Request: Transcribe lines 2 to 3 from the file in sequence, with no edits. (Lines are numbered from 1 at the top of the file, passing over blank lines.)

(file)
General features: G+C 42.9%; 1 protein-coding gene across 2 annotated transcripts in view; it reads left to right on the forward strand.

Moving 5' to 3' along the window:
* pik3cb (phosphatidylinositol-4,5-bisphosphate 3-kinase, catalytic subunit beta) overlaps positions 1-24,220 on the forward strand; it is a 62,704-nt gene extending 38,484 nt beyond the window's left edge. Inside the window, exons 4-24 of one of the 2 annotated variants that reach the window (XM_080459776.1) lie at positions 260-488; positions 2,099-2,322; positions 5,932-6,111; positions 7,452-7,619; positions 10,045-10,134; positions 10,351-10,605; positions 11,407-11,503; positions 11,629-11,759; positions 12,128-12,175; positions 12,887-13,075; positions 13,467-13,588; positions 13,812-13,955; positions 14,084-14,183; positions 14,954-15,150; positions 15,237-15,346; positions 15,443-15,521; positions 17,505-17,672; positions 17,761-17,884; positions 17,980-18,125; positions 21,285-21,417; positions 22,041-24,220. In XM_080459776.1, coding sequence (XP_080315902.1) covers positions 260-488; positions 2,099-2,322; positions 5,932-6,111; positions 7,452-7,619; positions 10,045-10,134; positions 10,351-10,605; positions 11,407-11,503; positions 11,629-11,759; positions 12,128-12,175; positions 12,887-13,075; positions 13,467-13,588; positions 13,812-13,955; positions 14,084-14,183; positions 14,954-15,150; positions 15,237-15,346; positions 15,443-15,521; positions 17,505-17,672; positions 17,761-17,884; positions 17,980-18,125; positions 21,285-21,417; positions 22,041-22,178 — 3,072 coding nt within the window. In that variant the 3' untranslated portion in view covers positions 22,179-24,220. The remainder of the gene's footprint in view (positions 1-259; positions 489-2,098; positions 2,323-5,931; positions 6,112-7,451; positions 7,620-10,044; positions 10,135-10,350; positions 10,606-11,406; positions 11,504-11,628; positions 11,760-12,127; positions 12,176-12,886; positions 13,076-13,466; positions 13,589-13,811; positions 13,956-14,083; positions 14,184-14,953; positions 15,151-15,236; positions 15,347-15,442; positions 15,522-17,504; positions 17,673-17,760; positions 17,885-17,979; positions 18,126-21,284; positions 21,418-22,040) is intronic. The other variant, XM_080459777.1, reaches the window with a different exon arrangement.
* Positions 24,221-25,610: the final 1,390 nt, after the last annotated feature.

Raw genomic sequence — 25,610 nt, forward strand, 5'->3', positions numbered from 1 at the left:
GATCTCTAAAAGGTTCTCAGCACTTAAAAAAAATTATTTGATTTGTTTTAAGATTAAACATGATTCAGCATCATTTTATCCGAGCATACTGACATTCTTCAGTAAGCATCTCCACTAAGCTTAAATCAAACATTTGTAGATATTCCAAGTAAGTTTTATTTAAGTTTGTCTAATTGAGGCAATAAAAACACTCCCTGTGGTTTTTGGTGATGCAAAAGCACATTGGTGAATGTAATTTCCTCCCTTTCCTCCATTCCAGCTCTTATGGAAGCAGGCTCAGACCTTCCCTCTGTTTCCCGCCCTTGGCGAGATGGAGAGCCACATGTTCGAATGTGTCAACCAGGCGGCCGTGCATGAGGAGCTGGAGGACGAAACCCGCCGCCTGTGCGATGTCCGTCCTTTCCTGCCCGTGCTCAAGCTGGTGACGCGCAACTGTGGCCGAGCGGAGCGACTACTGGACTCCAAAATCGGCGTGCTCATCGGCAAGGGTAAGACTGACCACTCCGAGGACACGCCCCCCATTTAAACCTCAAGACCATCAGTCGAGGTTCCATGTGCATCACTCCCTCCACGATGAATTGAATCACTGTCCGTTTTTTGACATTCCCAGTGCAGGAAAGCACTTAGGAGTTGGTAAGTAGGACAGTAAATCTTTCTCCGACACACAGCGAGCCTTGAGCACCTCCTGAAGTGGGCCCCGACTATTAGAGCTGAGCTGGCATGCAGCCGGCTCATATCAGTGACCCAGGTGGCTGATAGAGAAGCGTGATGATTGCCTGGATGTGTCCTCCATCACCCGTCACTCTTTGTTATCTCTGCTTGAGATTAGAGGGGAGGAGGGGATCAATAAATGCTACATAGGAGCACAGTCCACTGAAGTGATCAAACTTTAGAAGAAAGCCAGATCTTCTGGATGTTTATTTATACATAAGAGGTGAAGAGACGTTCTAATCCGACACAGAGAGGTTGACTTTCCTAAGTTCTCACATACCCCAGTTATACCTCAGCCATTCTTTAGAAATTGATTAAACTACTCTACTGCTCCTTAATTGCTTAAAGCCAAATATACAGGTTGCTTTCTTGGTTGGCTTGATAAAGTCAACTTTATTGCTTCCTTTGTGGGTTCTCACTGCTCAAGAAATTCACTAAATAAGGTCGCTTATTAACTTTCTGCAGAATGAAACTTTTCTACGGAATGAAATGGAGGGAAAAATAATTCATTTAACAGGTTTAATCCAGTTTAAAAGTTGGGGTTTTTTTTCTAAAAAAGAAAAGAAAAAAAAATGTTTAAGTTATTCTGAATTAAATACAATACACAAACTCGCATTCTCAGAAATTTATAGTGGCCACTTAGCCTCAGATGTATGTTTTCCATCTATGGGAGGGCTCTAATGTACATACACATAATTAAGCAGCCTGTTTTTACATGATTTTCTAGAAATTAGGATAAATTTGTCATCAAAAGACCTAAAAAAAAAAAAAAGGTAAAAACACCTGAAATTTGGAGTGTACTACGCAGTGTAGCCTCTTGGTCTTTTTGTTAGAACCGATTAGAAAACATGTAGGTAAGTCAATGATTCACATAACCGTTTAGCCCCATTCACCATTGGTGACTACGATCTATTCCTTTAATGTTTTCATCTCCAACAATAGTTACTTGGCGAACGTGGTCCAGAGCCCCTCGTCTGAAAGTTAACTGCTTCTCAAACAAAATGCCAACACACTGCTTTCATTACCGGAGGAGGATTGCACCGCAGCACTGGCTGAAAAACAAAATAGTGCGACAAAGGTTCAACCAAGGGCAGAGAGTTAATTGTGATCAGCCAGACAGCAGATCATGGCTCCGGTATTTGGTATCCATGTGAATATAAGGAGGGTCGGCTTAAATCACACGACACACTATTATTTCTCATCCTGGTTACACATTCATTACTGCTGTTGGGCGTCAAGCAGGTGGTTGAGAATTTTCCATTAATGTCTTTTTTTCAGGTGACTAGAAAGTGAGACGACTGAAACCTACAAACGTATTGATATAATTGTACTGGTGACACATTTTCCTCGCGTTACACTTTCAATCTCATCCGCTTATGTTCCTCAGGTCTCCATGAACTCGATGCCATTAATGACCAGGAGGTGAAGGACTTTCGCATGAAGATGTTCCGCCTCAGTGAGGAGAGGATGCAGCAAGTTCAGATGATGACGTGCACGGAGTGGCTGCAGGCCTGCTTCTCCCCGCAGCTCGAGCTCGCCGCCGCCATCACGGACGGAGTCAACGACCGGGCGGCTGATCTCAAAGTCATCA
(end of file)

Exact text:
Moving 5' to 3' along the window:
* pik3cb (phosphatidylinositol-4,5-bisphosphate 3-kinase, catalytic subunit beta) overlaps positions 1-24,220 on the forward strand; it is a 62,704-nt gene extending 38,484 nt beyond the window's left edge. Inside the window, exons 4-24 of one of the 2 annotated variants that reach the window (XM_080459776.1) lie at positions 260-488; positions 2,099-2,322; positions 5,932-6,111; positions 7,452-7,619; positions 10,045-10,134; positions 10,351-10,605; positions 11,407-11,503; positions 11,629-11,759; positions 12,128-12,175; positions 12,887-13,075; positions 13,467-13,588; positions 13,812-13,955; positions 14,084-14,183; positions 14,954-15,150; positions 15,237-15,346; positions 15,443-15,521; positions 17,505-17,672; positions 17,761-17,884; positions 17,980-18,125; positions 21,285-21,417; positions 22,041-24,220. In XM_080459776.1, coding sequence (XP_080315902.1) covers positions 260-488; positions 2,099-2,322; positions 5,932-6,111; positions 7,452-7,619; positions 10,045-10,134; positions 10,351-10,605; positions 11,407-11,503; positions 11,629-11,759; positions 12,128-12,175; positions 12,887-13,075; positions 13,467-13,588; positions 13,812-13,955; positions 14,084-14,183; positions 14,954-15,150; positions 15,237-15,346; positions 15,443-15,521; positions 17,505-17,672; positions 17,761-17,884; positions 17,980-18,125; positions 21,285-21,417; positions 22,041-22,178 — 3,072 coding nt within the window. In that variant the 3' untranslated portion in view covers positions 22,179-24,220. The remainder of the gene's footprint in view (positions 1-259; positions 489-2,098; positions 2,323-5,931; positions 6,112-7,451; positions 7,620-10,044; positions 10,135-10,350; positions 10,606-11,406; positions 11,504-11,628; positions 11,760-12,127; positions 12,176-12,886; positions 13,076-13,466; positions 13,589-13,811; positions 13,956-14,083; positions 14,184-14,953; positions 15,151-15,236; positions 15,347-15,442; positions 15,522-17,504; positions 17,673-17,760; positions 17,885-17,979; positions 18,126-21,284; positions 21,418-22,040) is intronic. The other variant, XM_080459777.1, reaches the window with a different exon arrangement.